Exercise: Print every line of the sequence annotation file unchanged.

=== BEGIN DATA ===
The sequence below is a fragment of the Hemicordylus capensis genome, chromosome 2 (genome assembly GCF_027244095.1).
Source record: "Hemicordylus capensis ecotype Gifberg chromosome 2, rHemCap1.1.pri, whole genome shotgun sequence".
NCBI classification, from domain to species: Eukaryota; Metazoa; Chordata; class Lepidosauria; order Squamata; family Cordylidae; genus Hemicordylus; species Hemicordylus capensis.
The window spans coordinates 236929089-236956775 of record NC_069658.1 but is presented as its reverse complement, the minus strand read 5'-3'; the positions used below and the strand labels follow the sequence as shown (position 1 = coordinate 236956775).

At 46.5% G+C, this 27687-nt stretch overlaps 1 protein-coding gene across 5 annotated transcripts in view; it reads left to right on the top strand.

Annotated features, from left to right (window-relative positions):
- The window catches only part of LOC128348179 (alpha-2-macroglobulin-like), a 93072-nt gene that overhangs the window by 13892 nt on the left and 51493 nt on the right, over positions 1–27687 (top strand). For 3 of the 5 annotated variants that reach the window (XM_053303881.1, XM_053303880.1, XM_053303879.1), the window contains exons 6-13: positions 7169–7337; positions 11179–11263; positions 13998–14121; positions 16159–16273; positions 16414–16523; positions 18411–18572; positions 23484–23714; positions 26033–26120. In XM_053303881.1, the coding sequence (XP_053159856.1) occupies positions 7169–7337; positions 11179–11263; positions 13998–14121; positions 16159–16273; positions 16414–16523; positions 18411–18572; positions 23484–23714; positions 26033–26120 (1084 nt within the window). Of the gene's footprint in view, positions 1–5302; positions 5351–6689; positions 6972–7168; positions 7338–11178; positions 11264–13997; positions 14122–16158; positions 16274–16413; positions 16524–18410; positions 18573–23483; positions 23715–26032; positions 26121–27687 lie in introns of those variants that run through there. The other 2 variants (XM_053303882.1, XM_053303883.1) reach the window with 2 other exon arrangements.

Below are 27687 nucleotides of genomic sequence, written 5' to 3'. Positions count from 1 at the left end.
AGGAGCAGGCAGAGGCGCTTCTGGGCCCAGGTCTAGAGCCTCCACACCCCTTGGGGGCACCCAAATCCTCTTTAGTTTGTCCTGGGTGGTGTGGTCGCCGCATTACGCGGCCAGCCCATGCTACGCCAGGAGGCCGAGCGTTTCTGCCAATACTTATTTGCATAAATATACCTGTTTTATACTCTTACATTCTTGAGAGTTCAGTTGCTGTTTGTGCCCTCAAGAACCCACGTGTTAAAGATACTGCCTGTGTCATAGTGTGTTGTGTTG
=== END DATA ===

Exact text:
The sequence below is a fragment of the Hemicordylus capensis genome, chromosome 2 (genome assembly GCF_027244095.1).
Source record: "Hemicordylus capensis ecotype Gifberg chromosome 2, rHemCap1.1.pri, whole genome shotgun sequence".
NCBI classification, from domain to species: Eukaryota; Metazoa; Chordata; class Lepidosauria; order Squamata; family Cordylidae; genus Hemicordylus; species Hemicordylus capensis.
The window spans coordinates 236929089-236956775 of record NC_069658.1 but is presented as its reverse complement, the minus strand read 5'-3'; the positions used below and the strand labels follow the sequence as shown (position 1 = coordinate 236956775).

At 46.5% G+C, this 27687-nt stretch overlaps 1 protein-coding gene across 5 annotated transcripts in view; it reads left to right on the top strand.

Annotated features, from left to right (window-relative positions):
- The window catches only part of LOC128348179 (alpha-2-macroglobulin-like), a 93072-nt gene that overhangs the window by 13892 nt on the left and 51493 nt on the right, over positions 1–27687 (top strand). For 3 of the 5 annotated variants that reach the window (XM_053303881.1, XM_053303880.1, XM_053303879.1), the window contains exons 6-13: positions 7169–7337; positions 11179–11263; positions 13998–14121; positions 16159–16273; positions 16414–16523; positions 18411–18572; positions 23484–23714; positions 26033–26120. In XM_053303881.1, the coding sequence (XP_053159856.1) occupies positions 7169–7337; positions 11179–11263; positions 13998–14121; positions 16159–16273; positions 16414–16523; positions 18411–18572; positions 23484–23714; positions 26033–26120 (1084 nt within the window). Of the gene's footprint in view, positions 1–5302; positions 5351–6689; positions 6972–7168; positions 7338–11178; positions 11264–13997; positions 14122–16158; positions 16274–16413; positions 16524–18410; positions 18573–23483; positions 23715–26032; positions 26121–27687 lie in introns of those variants that run through there. The other 2 variants (XM_053303882.1, XM_053303883.1) reach the window with 2 other exon arrangements.

Below are 27687 nucleotides of genomic sequence, written 5' to 3'. Positions count from 1 at the left end.
AGGAGCAGGCAGAGGCGCTTCTGGGCCCAGGTCTAGAGCCTCCACACCCCTTGGGGGCACCCAAATCCTCTTTAGTTTGTCCTGGGTGGTGTGGTCGCCGCATTACGCGGCCAGCCCATGCTACGCCAGGAGGCCGAGCGTTTCTGCCAATACTTATTTGCATAAATATACCTGTTTTATACTCTTACATTCTTGAGAGTTCAGTTGCTGTTTGTGCCCTCAAGAACCCACGTGTTAAAGATACTGCCTGTGTCATAGTGTGTTGTGTTG